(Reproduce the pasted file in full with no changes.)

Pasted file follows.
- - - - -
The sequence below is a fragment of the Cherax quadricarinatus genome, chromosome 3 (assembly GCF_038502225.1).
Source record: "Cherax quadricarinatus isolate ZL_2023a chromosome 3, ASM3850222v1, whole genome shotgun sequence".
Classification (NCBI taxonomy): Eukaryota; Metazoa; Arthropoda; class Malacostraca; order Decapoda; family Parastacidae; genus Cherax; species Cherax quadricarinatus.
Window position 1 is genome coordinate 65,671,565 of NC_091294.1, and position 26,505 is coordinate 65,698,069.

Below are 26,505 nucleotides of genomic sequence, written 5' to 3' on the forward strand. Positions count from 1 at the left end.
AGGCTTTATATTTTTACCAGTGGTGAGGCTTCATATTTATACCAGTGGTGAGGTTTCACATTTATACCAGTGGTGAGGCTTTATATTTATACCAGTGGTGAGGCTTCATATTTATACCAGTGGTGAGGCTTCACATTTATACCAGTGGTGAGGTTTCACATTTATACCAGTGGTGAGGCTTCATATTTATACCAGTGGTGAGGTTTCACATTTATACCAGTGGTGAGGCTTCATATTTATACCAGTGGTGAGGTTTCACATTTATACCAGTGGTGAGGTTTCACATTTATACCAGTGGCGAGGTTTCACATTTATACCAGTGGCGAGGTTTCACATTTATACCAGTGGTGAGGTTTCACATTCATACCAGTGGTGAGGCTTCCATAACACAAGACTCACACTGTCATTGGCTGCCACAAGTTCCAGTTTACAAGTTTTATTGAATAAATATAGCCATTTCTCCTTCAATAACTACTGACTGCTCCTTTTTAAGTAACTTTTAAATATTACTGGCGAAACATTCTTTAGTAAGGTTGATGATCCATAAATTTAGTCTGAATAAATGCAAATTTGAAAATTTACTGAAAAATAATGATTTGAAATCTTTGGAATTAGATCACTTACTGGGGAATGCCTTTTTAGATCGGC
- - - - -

The sequence below is a fragment of the Cherax quadricarinatus genome, chromosome 3 (assembly GCF_038502225.1).
Source record: "Cherax quadricarinatus isolate ZL_2023a chromosome 3, ASM3850222v1, whole genome shotgun sequence".
Classification (NCBI taxonomy): Eukaryota; Metazoa; Arthropoda; class Malacostraca; order Decapoda; family Parastacidae; genus Cherax; species Cherax quadricarinatus.
Window position 1 is genome coordinate 65,671,565 of NC_091294.1, and position 26,505 is coordinate 65,698,069.

Below are 26,505 nucleotides of genomic sequence, written 5' to 3' on the forward strand. Positions count from 1 at the left end.
AGGCTTTATATTTTTACCAGTGGTGAGGCTTCATATTTATACCAGTGGTGAGGTTTCACATTTATACCAGTGGTGAGGCTTTATATTTATACCAGTGGTGAGGCTTCATATTTATACCAGTGGTGAGGCTTCACATTTATACCAGTGGTGAGGTTTCACATTTATACCAGTGGTGAGGCTTCATATTTATACCAGTGGTGAGGTTTCACATTTATACCAGTGGTGAGGCTTCATATTTATACCAGTGGTGAGGTTTCACATTTATACCAGTGGTGAGGTTTCACATTTATACCAGTGGCGAGGTTTCACATTTATACCAGTGGCGAGGTTTCACATTTATACCAGTGGTGAGGTTTCACATTCATACCAGTGGTGAGGCTTCCATAACACAAGACTCACACTGTCATTGGCTGCCACAAGTTCCAGTTTACAAGTTTTATTGAATAAATATAGCCATTTCTCCTTCAATAACTACTGACTGCTCCTTTTTAAGTAACTTTTAAATATTACTGGCGAAACATTCTTTAGTAAGGTTGATGATCCATAAATTTAGTCTGAATAAATGCAAATTTGAAAATTTACTGAAAAATAATGATTTGAAATCTTTGGAATTAGATCACTTACTGGGGAATGCCTTTTTAGATCGGC